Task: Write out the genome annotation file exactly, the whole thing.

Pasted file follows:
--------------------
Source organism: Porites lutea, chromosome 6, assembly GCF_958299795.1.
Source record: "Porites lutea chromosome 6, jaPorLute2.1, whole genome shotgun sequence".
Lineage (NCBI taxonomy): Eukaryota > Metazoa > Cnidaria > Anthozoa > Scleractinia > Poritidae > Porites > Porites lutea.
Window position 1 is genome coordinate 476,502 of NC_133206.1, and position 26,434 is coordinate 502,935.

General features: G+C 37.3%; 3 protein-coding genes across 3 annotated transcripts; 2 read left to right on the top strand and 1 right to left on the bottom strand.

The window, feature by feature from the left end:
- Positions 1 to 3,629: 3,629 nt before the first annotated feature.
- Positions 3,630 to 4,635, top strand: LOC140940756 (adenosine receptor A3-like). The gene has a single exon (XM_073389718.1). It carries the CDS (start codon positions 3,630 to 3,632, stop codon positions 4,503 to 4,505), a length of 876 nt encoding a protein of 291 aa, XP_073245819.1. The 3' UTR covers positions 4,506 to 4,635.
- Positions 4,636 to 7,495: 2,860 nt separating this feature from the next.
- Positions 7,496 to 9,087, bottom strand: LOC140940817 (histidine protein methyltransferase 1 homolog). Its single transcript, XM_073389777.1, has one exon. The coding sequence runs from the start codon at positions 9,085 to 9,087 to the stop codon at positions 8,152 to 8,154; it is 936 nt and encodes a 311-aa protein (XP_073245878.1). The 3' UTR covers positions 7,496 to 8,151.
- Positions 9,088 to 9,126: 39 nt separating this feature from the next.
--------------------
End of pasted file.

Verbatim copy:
Source organism: Porites lutea, chromosome 6, assembly GCF_958299795.1.
Source record: "Porites lutea chromosome 6, jaPorLute2.1, whole genome shotgun sequence".
Lineage (NCBI taxonomy): Eukaryota > Metazoa > Cnidaria > Anthozoa > Scleractinia > Poritidae > Porites > Porites lutea.
Window position 1 is genome coordinate 476,502 of NC_133206.1, and position 26,434 is coordinate 502,935.

General features: G+C 37.3%; 3 protein-coding genes across 3 annotated transcripts; 2 read left to right on the top strand and 1 right to left on the bottom strand.

The window, feature by feature from the left end:
- Positions 1 to 3,629: 3,629 nt before the first annotated feature.
- Positions 3,630 to 4,635, top strand: LOC140940756 (adenosine receptor A3-like). The gene has a single exon (XM_073389718.1). It carries the CDS (start codon positions 3,630 to 3,632, stop codon positions 4,503 to 4,505), a length of 876 nt encoding a protein of 291 aa, XP_073245819.1. The 3' UTR covers positions 4,506 to 4,635.
- Positions 4,636 to 7,495: 2,860 nt separating this feature from the next.
- Positions 7,496 to 9,087, bottom strand: LOC140940817 (histidine protein methyltransferase 1 homolog). Its single transcript, XM_073389777.1, has one exon. The coding sequence runs from the start codon at positions 9,085 to 9,087 to the stop codon at positions 8,152 to 8,154; it is 936 nt and encodes a 311-aa protein (XP_073245878.1). The 3' UTR covers positions 7,496 to 8,151.
- Positions 9,088 to 9,126: 39 nt separating this feature from the next.